Monday, September 16, 2019

C2 Sample Essay 33 (Good news versus bad news in the media)
Writing at C2 level (Proficient User) on English language examinations is the same no matter the awarding body when it comes to writing essays. If you are a candidate giving an exam in English (IELTS, CPE, ECPE, CELP, LRN, ESB, TOEFL), make sure you read my earlier post What do I do with the sample writing found on this blog? to get the most out of the sample essays provided on Argute Legacy.  

  The topic of this essay is to discuss what factors influence news editors' choice of news items to broadcast, whether we've become accustomed to bad news and if more good news should be reported. If you are not taking an exam but need to discuss this topic, then read on and note down what you deem useful. If you intend to use this essay as part of an assignment, remember to paraphrase so as not to plagiarize.

The topic is similar to what candidates expect in any other C2-level examination in that examiners want to see a well-organized, coherent and cohesive discussion of the issue with arguments and examples written in approximately half an hour. Whether or not you agree with the viewpoint expressed, remember that what yields a higher score is the way a subject is argued, so if you see that you come up with more ideas for the side of the argument you disagree with during the brainstorming phase, it doesn't matter -- simply go ahead and plead that side of the argument.

For those who'd like to read more sample essays and useful essay-writing posts, click on the image below.


News editors decide what to broadcast on television and what to print in newspapers. What factors do you think influence these decisions? Do we become used to bad news? Would it be better if more good news was reported?

The communicative power of television and newspapers today is unsurpassed. Although the internet is gaining ground, TV and a daily paper remain the main media through which people choose to be informed about the events that happen around them. The topic of what makes news editors decide what to air or write about, whether good or bad news, is an obvious question which arises.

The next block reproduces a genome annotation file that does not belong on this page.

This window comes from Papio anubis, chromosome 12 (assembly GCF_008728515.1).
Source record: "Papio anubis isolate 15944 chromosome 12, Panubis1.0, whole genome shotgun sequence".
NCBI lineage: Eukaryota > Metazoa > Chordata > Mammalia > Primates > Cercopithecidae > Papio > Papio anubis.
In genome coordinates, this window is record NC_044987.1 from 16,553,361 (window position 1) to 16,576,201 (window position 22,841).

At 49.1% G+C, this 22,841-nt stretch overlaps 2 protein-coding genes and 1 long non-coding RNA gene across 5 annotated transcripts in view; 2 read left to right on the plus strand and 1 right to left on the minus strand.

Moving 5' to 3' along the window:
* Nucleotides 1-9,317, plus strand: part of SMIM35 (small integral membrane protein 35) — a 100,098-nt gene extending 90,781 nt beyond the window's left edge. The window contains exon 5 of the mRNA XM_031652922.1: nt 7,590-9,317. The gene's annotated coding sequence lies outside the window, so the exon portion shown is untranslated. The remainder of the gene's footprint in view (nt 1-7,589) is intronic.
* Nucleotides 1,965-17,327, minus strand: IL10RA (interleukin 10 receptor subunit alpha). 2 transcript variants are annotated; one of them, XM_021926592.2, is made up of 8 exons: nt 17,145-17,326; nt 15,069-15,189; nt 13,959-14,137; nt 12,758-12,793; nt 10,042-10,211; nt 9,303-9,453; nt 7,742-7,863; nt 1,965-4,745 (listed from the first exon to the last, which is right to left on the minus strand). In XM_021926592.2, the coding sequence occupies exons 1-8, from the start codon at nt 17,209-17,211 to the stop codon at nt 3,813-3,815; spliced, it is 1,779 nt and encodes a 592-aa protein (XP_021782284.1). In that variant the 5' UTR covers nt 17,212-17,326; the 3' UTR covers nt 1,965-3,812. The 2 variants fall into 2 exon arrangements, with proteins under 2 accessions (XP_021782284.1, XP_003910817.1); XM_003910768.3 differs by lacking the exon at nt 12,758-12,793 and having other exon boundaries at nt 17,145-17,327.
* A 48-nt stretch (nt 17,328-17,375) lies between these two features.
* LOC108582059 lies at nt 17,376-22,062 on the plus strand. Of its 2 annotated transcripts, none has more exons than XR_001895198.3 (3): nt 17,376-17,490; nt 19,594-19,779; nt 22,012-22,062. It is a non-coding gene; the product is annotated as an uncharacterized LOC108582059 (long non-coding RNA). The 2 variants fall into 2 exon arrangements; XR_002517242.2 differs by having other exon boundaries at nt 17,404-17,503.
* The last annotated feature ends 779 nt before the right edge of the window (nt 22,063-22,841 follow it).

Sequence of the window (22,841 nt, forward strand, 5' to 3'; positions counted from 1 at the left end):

The decisions behind what news item is chosen to be aired are clearly in the hands of news editors - individuals who, like everyone else, want to keep their job. The prerequisite to keeping your job lies with the viewer numbers or newspaper sales reached. It is therefore obvious that what motivates news editors is 'what sells well', regardless of its importance. This means in concrete terms that news that dazzles or shocks constitutes the prime choice of editors.

In my opinion, the news today is flooded with bad news or news items that I consider to be fit only for gossip columns. Good news is seldom seen or read and to be frank, many are those who switch on a TV or pick up a paper only to learn about problems in their community, country or the outside world. Learning about good events hardly helps anyone whereas learning about problems, such as an upcoming strike or an imminent tornado, means you can deal with such issues more effectively.

Overall, people have become used to negative news items, but in truth, our world is not a happy place to live in. Showing or writing about the problems or tragedies of daily life may seem to some a marketing gimmick aimed at increasing sales or ratings, but it is only by learning about these tragedies that something can be done to prevent them, allowing us to change our society as a whole so that one day the majority of news bulletins will consist of more pleasant and entertaining news reports.

(This essay is approximately 300 words)

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